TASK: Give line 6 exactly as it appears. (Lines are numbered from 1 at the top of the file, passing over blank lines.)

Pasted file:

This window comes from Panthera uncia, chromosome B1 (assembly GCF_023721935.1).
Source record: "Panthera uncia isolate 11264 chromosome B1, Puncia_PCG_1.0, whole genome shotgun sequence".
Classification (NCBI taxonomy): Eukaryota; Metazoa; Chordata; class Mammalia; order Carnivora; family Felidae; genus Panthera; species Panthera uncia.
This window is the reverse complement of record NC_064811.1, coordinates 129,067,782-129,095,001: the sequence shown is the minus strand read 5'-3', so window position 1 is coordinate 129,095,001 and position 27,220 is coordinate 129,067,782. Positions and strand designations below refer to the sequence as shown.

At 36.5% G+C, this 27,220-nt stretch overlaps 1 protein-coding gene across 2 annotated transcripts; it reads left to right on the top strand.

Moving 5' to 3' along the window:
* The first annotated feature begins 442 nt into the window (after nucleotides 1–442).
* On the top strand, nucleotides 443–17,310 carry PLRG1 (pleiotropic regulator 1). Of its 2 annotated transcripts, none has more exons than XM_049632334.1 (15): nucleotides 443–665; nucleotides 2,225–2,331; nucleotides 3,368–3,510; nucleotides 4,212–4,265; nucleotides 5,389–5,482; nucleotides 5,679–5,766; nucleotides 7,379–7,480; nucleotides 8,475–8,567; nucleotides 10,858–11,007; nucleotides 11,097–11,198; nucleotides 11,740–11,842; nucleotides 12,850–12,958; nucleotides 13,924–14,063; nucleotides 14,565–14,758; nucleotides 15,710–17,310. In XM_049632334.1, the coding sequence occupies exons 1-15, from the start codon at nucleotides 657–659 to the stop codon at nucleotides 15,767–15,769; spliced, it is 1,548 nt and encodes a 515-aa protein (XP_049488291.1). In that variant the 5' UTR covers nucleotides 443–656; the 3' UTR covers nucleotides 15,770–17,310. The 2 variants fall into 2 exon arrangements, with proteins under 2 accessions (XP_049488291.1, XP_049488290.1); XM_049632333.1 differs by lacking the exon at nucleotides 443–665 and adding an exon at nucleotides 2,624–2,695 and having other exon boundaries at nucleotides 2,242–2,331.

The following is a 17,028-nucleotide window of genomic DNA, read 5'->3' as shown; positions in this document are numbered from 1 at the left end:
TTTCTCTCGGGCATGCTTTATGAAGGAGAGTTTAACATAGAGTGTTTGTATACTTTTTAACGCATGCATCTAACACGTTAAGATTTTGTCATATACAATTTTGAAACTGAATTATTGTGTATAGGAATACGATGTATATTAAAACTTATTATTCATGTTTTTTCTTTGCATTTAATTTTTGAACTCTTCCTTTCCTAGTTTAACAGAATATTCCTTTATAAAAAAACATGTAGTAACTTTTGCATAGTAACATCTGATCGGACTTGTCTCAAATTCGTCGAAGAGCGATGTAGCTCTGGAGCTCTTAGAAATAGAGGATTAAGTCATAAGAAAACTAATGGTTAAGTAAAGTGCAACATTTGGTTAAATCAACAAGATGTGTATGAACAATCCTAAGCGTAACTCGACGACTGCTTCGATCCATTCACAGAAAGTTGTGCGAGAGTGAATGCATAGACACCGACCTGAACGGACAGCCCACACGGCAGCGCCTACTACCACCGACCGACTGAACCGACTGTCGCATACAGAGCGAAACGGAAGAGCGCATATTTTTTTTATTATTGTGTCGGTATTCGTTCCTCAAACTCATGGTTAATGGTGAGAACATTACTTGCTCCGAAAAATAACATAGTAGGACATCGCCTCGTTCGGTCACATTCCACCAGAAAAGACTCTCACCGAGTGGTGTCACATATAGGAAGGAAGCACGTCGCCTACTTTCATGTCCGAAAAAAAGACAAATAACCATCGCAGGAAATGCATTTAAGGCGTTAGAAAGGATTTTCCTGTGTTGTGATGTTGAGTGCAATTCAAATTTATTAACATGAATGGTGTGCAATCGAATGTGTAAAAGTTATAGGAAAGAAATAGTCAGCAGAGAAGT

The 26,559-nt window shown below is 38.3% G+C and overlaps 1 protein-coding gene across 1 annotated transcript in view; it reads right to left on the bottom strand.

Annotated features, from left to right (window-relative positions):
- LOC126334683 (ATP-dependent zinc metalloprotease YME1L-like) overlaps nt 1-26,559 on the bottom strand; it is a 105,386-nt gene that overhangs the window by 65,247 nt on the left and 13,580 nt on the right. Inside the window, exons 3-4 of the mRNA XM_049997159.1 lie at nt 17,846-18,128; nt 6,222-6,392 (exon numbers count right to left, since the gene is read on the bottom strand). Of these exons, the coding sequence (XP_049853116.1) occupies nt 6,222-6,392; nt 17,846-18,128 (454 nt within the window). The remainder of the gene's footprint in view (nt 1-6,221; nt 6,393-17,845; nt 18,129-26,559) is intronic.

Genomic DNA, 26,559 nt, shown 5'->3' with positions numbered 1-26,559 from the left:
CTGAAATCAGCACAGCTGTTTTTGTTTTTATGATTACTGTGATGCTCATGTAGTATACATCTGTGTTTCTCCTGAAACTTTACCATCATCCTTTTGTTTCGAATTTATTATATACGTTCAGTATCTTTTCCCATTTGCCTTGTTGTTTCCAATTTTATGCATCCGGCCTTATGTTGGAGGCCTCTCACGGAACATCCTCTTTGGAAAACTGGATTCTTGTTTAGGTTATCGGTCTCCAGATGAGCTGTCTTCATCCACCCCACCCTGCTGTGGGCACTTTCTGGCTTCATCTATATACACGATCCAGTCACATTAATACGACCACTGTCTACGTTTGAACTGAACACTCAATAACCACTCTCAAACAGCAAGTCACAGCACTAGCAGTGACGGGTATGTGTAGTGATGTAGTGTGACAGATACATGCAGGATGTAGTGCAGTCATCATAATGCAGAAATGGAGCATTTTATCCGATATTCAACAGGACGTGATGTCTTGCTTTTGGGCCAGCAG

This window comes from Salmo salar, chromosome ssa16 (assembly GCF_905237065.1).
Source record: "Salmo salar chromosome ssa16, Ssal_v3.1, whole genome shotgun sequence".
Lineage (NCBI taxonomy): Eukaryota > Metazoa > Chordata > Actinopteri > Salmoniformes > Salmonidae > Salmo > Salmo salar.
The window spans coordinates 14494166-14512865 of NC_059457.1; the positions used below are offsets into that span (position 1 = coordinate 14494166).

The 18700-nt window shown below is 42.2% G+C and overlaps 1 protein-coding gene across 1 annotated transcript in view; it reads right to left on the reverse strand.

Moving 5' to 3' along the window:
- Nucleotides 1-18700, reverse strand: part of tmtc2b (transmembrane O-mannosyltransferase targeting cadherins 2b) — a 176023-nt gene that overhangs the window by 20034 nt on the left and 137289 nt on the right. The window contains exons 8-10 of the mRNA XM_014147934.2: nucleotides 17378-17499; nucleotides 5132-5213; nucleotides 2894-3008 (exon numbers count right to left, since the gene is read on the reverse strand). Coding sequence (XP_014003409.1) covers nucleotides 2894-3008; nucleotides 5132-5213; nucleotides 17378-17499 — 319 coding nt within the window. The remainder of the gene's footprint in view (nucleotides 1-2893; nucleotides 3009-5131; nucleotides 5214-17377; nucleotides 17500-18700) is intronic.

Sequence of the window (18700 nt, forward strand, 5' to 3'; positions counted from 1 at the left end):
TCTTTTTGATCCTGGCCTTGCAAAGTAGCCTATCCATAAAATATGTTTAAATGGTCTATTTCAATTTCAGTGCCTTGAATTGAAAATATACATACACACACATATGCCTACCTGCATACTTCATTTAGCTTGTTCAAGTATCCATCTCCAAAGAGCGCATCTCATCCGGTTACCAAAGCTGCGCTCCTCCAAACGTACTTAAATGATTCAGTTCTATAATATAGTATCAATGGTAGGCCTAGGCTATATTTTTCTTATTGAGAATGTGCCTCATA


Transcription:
Moving 5' to 3' along the window: